One-off wheels are based on 20” Q7 #BBS / Speedlines narrowed to 8.5” and converted from two- to three-piece.
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  •   David Kennedy reacted to this post about 4 years ago

    The sister car to Audi’s A3 e-tron – #2015 #Volkswagen-Golf-GTE#Volkswagen-Golf-VII based, could this be a revolutionary plug-in hybrid? Perhaps the most important new Golf in the badge’s 40 year history, the first plug-in hybrid Golf mates a 1.4-litre turbo petrol engine to a powerful electric motor. Together, they provide an outstanding package fit to wear the eponymous ‘GT’ badge. The question is, how does it compare to other plug-ins and its immediate brotherly rival, the Audi A3 e-tron? WORDS & PHOTOS: Jonathan Musk.

    Golf GTi. It’s a name that commands respect and evokes images of country lanes, dynamic driving and a sporting prowess. Replacing the ‘i’ with an ‘e’ ensures Volkswagen keeps the enticing GT nomenclature, yet differentiates this latest GTE model, a plug-in hybrid, from its sports hatch sibling.

    However, by replacing the ‘i’ with an ‘e’, don’t think for a moment the GTE has lost any of its credibility as a GT car. VW have named it thus for a reason and that is due to the way it drives.

    Headline figures like a 0-62mph sprint time of 7.6 seconds show the GTE means business. It is no slouch. What’s not told, is the way it gets there. By combining its 1.4 litre direct injection turbo engine with a powerful electric motor, VW have managed to give this car a twin personality, in the very best way. Should the driver wish to potter about a town using electric power only, they can – and they won’t be left lacking power at any stage. In pure electric mode, the GTE is rapid enough to put a smile on one’s face yet adequately efficient to offer this serenity for 31 miles via its 8.7kWh battery.

    In GTE mode, the full 201bhp from both the petrol unit and electric motor combined, are shoved through the six-speed DSG gearbox with 258 lb ft maximum torque, providing an experience that offers punchy performance and idyllic driving pleasure. Modes are selected via neat buttons beside the gearstick, although they are strangely within easier reach of the front passenger, rather than the driver. We foresee many little fingers pressing the enticing ‘GTE’ while an unknowing driver goes to press the accelerator.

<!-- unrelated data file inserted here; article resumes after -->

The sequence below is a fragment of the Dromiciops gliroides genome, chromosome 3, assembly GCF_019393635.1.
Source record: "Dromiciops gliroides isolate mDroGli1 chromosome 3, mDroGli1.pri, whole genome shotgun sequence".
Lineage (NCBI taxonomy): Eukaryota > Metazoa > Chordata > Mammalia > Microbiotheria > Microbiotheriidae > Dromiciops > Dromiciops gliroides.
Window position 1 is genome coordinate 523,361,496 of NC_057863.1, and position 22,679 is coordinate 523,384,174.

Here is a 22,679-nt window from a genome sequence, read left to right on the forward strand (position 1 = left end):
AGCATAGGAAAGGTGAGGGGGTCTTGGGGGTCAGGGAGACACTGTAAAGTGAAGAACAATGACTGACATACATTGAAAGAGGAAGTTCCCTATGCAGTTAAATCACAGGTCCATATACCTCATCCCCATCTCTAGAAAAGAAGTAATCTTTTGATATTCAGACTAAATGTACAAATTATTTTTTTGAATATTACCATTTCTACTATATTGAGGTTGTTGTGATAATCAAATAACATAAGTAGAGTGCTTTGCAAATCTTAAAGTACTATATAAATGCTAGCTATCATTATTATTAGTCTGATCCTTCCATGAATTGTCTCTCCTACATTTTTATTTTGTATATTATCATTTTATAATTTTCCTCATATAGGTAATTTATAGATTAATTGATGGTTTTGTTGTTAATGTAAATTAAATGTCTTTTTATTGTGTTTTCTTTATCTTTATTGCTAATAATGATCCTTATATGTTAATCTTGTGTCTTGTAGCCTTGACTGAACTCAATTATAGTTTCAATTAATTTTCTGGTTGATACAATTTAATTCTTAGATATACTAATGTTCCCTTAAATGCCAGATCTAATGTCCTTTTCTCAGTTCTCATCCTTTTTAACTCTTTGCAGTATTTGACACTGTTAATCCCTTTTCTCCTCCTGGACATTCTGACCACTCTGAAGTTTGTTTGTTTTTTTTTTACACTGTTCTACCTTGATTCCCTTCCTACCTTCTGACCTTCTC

There are five modes in total, with pure EV and GTE being at the two extremes. Auto-hybrid, hybrid save and hybrid charge are the three others. These are standard fare on nearly all plug-in hybrids and essentially offer ways to charge the battery using petrol power – not something we recommend. Instead, charging the car is done via the neatly hidden charge port located beneath the front badge.

    Unfortunately, no rapid charging is possible, so you will be relegated to a couple of hours to charge from empty using a 3.6kW charge point. This will likely suit the majority of drivers who use the car for shorter return journeys and commutes to work, although it is a shame there is no CCS option to allow for rapid charging and extended use of electric driving, without starting up the petrol engine. Plug-in hybrid competitors, for example the best-selling Mitsubishi Outlander PHEV, offers #CHAdeMO as standard and many Outlander drivers use this feature to great effect, significantly reducing their overall fuel bill.

    That said, the petrol #Volkswagen #TSI unit is a delight to operate. With the electric motor cooperating, it doesn’t feel as though the engine lacks any performance at lower revs, as the electric drive fills the gap in the engine’s power curve, much like a low-speed turbo might. By itself, it is a fun and fizzy engine, which is a delight to operate through the six-speed DSG gearbox. However, this is what it is best used for – fun and exuberant driving in combination with the electric motor, or range extension after the battery has depleted - rather than charging up the electric battery, which sees economy figures drop dramatically. It is nice to have the option, but well worth steering clear of using it.